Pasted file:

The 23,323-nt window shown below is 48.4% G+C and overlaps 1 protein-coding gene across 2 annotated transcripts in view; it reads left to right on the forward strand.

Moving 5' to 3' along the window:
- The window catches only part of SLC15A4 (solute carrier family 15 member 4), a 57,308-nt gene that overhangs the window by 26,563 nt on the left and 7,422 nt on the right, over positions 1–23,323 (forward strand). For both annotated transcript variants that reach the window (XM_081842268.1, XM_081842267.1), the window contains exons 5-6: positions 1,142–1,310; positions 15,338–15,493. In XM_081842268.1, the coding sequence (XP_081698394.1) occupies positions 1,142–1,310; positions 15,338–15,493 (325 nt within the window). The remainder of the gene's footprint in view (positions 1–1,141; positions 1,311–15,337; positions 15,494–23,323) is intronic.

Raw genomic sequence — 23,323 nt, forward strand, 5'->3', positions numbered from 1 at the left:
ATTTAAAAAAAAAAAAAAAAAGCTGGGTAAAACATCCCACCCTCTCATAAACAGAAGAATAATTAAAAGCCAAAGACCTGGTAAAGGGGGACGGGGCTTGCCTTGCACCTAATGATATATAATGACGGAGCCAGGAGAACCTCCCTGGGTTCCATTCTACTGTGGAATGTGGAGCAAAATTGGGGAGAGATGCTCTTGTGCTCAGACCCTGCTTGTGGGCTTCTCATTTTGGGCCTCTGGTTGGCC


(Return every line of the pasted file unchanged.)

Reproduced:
The 23,323-nt window shown below is 48.4% G+C and overlaps 1 protein-coding gene across 2 annotated transcripts in view; it reads left to right on the forward strand.

Moving 5' to 3' along the window:
- The window catches only part of SLC15A4 (solute carrier family 15 member 4), a 57,308-nt gene that overhangs the window by 26,563 nt on the left and 7,422 nt on the right, over positions 1–23,323 (forward strand). For both annotated transcript variants that reach the window (XM_081842268.1, XM_081842267.1), the window contains exons 5-6: positions 1,142–1,310; positions 15,338–15,493. In XM_081842268.1, the coding sequence (XP_081698394.1) occupies positions 1,142–1,310; positions 15,338–15,493 (325 nt within the window). The remainder of the gene's footprint in view (positions 1–1,141; positions 1,311–15,337; positions 15,494–23,323) is intronic.

Raw genomic sequence — 23,323 nt, forward strand, 5'->3', positions numbered from 1 at the left:
ATTTAAAAAAAAAAAAAAAAAGCTGGGTAAAACATCCCACCCTCTCATAAACAGAAGAATAATTAAAAGCCAAAGACCTGGTAAAGGGGGACGGGGCTTGCCTTGCACCTAATGATATATAATGACGGAGCCAGGAGAACCTCCCTGGGTTCCATTCTACTGTGGAATGTGGAGCAAAATTGGGGAGAGATGCTCTTGTGCTCAGACCCTGCTTGTGGGCTTCTCATTTTGGGCCTCTGGTTGGCC